Better not hear you got caught up, I beat yo’ ass

You better not run to your father, I beat yo’ ass

You know my patience runnin’ thin

I got buku payments to make

County building’s on my ass

Tryna take my food stamps away

I beat yo’ ass if you tell them social workers he live here

I beat yo’ ass if I beat yo’ ass twice and you still here

Seven years old, think you run this house by yourself?

Nigga, you gon’ fear me if you don’t fear no one else”

I won’t dissect the entire song, but I’ll focus on that first verse because it is yet another testimony of a Black male rapper reflecting back on his mother’s cruelty and how that pain has continued to reside within his body and spirit as a grown man.   What it reveals is how a Black boy had to grow up under constant attack, on guard, and unconsciously reacting to his own repressed past.

Sadly, like many young Black males, Lamar’s first experiences with cruelty and humiliation came at the hands of his mother. But unlike other artists before him, Lamar does not celebrate his mother’s cruelty by calling her a “queen,” thanking her for the beatings, and crediting mother-perpetrated violence for his success.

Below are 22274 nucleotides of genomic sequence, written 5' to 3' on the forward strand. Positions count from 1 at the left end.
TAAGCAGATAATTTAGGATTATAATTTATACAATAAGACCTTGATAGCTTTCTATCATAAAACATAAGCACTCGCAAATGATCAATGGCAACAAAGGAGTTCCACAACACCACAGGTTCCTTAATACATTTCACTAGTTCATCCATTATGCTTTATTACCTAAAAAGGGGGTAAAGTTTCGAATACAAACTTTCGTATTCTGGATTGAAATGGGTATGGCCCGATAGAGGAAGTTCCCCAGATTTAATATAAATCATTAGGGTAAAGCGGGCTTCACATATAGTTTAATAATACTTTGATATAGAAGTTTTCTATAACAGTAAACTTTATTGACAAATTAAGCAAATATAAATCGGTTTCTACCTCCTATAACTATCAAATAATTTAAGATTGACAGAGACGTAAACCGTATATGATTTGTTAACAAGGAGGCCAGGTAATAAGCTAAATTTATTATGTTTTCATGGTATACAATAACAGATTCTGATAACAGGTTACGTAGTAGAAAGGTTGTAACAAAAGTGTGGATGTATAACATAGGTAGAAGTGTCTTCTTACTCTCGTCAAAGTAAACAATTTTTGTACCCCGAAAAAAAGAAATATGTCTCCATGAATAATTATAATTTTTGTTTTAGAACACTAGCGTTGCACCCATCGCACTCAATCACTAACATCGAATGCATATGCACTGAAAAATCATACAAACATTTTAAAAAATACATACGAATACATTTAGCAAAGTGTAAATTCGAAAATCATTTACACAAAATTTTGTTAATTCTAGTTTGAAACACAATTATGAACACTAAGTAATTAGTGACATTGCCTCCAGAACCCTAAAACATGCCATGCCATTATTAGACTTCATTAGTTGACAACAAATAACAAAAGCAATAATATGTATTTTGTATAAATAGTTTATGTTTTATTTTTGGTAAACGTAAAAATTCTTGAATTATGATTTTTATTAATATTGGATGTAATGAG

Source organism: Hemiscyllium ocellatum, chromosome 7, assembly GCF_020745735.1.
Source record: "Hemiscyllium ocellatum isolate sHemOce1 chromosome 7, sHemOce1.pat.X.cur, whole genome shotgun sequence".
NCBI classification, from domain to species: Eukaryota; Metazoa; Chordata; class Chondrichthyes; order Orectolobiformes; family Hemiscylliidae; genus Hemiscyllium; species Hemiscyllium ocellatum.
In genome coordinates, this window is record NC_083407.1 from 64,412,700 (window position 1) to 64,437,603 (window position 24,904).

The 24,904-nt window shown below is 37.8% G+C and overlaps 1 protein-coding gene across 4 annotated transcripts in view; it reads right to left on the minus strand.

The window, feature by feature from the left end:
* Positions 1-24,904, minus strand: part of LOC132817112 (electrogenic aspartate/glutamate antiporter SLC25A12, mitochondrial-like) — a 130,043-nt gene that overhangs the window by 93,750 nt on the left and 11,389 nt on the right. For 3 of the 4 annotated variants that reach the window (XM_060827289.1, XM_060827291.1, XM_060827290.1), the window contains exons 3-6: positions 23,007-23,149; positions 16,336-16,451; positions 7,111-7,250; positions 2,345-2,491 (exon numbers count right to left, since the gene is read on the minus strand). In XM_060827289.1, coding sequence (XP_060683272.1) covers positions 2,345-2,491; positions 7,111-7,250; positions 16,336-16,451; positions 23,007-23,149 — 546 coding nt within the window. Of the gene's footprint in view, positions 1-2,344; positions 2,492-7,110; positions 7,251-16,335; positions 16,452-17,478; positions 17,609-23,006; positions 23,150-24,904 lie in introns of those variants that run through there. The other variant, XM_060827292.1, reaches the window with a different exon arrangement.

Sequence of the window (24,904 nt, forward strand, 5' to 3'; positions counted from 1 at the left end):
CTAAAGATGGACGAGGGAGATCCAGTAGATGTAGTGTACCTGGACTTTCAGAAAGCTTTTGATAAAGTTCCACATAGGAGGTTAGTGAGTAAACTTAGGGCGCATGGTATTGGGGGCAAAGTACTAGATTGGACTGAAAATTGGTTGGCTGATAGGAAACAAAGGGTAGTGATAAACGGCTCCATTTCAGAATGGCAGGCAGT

Lamar is different from the Black boys and men that have for generations accepted the internalized “lie” that slavery, Jim Crow, and racist policing practices requires cruelty to protect Black children, especially males, from their own impulses. While his mother tried to conceal her cruelty to justify the beatings, a more honest truth emerges from Lamar’s lyrics: he never associated the beatings and the fear with safety and comfort and love.

I’m going to go out on a limb and say that Black mothers who whup their sons and terrorize them in early child do not truly realize the damage they are doing. And yet, the racist notions of Black boys as deviant and violent are ultimately reinforced by parents who are doing their best to minimize the stressful realities of poverty, racism, sexism, and inequality.